Agile introduces effective processes to groups who haven't already stumbled upon them, or haven't learned them from experienced team members.
I think that's a very fair summation. I'd go further and say that it does what pretty much all commercially sold methodologies do: it promises to short-circuit the learning process.
But there are (at least) two problems with that:
- The calculator for kids syndrome: dependancy.
Whilst providing preteens with calculators appears to give them a head start for a few years; once they get to college age; that head start often results in a stall. One which many of them will never recover from.
Look at a high school math paper from the early 90s and if you look closely, you might notice something strange. (You probably have to come from the pre-calculator era to do so though.)
The way the questions are constructed -- whether they are simple sums or the wordy 'problems' form of question -- they are intended to be solved by someone wielding a calculator.
The differences are subtle; but for example; in the pre-calculator era, the numerical quantities in questions not directly aimed at testing basic arithmetic skills; were often carefully chosen so that the arithmetic required was relatively simple, if you were approaching the problem in the correct way.
Ie. where division was required, denominators and enumerators would usually cancel to simple, single digit reductions; powers and roots would cancel to avoid the need to actual calculate either; signs would balance out; and so on.
In this way, the test was about knowing or deriving the right formula and plugging the values in in the right places; not about re-testing the basic maths skills to calculate the final number(s).
With the advent of calculators, with them doing the actual calculations, paper setters no longer had to look for these simplifications; and so the kids never learnt to do the cancellation steps.
Role forward to college age (and the real world) and start dealing with probabilities or Taylor series expansions and the like; where instead of canceling out common factorial terms, or reducing by canceling power terms above and below; the kids try to calculate the values in full. With the consequence that intermediate terms exceed the range of their calculators; and they are dead in the water.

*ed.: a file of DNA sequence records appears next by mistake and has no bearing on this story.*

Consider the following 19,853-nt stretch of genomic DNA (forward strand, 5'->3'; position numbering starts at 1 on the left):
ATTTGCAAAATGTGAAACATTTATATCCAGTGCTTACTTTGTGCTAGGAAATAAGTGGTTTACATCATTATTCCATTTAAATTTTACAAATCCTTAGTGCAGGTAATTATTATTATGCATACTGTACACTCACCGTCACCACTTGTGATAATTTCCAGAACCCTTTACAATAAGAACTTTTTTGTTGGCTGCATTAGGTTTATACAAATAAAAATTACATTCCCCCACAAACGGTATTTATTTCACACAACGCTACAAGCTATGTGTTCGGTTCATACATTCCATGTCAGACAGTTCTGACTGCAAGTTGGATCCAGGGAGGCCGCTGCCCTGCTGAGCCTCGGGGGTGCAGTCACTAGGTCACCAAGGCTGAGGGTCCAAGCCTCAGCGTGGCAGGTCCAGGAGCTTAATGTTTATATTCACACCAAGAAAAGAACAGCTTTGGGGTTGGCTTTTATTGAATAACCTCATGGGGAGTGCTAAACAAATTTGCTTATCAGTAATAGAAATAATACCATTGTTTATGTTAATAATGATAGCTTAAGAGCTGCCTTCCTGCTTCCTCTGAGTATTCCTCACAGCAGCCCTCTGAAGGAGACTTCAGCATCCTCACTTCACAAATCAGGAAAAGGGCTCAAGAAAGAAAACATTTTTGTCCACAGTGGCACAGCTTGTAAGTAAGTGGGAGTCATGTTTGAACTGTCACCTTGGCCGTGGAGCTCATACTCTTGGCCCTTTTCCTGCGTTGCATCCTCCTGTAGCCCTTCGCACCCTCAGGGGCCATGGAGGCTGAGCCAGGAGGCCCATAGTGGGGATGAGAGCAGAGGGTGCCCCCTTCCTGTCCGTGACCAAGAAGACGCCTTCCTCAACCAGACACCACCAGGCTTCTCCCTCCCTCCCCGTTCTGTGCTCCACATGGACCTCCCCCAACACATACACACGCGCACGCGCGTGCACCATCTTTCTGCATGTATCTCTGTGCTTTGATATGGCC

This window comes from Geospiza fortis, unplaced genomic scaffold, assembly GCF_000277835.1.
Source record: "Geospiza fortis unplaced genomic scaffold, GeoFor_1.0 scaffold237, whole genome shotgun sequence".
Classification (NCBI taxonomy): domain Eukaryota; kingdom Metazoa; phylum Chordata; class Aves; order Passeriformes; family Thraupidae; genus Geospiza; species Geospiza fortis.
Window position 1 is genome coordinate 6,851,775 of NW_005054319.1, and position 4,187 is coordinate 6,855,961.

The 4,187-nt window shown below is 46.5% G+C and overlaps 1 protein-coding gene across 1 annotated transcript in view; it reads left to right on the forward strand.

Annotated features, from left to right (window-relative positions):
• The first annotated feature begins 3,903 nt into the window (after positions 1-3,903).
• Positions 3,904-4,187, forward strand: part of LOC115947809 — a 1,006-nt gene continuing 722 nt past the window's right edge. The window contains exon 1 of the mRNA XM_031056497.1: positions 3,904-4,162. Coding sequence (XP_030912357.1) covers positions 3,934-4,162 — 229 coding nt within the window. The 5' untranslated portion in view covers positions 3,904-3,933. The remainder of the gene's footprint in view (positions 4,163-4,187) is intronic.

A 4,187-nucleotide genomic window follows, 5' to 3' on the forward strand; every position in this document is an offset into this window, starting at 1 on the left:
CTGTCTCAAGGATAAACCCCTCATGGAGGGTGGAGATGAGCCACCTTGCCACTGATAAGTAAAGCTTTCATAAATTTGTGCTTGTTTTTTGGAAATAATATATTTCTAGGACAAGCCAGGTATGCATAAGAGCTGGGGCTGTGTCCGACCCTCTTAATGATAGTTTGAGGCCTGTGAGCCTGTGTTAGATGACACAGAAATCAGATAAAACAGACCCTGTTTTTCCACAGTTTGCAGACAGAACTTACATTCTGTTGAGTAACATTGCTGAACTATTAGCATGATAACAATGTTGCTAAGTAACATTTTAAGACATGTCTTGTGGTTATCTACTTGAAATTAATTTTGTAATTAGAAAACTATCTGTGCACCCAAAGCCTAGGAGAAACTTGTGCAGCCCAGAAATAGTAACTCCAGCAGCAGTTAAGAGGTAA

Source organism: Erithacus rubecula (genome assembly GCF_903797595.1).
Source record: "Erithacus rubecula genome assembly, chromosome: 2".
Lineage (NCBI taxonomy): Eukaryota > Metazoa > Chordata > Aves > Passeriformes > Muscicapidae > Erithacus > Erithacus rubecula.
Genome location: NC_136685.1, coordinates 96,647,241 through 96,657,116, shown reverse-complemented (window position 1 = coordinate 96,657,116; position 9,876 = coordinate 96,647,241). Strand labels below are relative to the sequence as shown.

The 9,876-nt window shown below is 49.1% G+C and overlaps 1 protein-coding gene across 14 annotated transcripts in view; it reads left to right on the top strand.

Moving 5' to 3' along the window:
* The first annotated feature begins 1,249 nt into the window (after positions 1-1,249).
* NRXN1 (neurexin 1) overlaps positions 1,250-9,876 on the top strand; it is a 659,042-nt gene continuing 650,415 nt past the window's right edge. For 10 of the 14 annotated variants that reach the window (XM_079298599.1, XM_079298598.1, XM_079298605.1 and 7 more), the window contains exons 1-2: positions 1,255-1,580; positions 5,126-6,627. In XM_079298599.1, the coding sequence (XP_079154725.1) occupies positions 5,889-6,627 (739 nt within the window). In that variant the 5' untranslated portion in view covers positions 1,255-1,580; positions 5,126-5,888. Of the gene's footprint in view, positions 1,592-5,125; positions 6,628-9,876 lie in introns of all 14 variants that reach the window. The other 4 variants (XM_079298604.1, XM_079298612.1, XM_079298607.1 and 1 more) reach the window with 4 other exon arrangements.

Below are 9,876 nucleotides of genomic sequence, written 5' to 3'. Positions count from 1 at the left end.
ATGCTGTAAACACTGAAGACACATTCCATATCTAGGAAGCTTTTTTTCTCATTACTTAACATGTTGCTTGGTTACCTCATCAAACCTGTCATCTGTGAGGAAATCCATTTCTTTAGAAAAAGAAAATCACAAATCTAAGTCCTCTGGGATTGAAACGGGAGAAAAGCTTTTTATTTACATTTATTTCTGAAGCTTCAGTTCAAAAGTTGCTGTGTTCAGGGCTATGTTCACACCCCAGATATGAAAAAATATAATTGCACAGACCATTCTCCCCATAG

- The unrecognised problem syndrome.
When you reduce the learning process to a recipe-style set of steps; or que-card process; it fails to equip the learner with the learning-from-your-mistakes experience.
There is a popular TV reality program in the UK called MasterChef. Amateur chefs trying to produce professional (Michelin Star) standard dishes. At various stages the competitors are given the same recipes, ingredients and time to produce a recipe that the viewers have previously seen prepared by a professional chef. Then they are compared.
Given the same inputs, there are people that assume that they should all be able to produce the same outputs. They don't. The differences, often very marked, come down to ethereal, almost immeasurable things, like palette, experience and practice. Even an eye for color, artistic flair and a steady hand under pressure.
These are things that can't be short-circuited. They cannot be taught, they must be learnt. They cannot be instilled; they must be acquired.
Applied rote, without room for: learning by your mistakes; or master/apprentice mentoring; and by presenting all work in the singular form of user-stories; you may short-circuit a few months or a couple of years off the early learning process to obtain acceptable productivity more quickly; but you also introduce a plateau that can never be surmounted. There is no room in the system for the gifted to rise above that plateau; and no way for the level of that plateau to rise.
For the company, provided they can maintain a low-level of costs, which they can because there is no basis for individuals to become worth more than the standard rate; and replacing those who feel they want more becomes a simple process because the intake requirements are so low, this is good. Known costs * numbers = fixed overhead. Exactly what the accountant wants.
For the programmer looking for a career, it is all bad, unless they are one of those that would never progress beyond the most basic level anyway.
Present the 'products' of these methodologies -- programmers who expect all the work to be presented to them in the form of user-stories; and to work through each work item by a rote process of: if this do that; if this do that; -- with any task that does not comply with their expectations; and they are lost; because all the learning that was short-circuited -- how to gather requirements; how to prioritise those requirements; how to adjust and adapt their tools and working practices to the process of solving those requirements -- leaves them ill-equipped or unequipped to transition to the new reality.
It creates 'crisis fodder'. Young, willing, enthusiastic, (usually male) programmers that follow rote, slog through, burn long, and hard, and out.
In wartime, they are called grunts.
With the rise and rise of 'Social' network sites: 'Computers are making people easier to use everyday'
Examine what is said, not who speaks -- Silence betokens consent -- Love the truth but pardon error.
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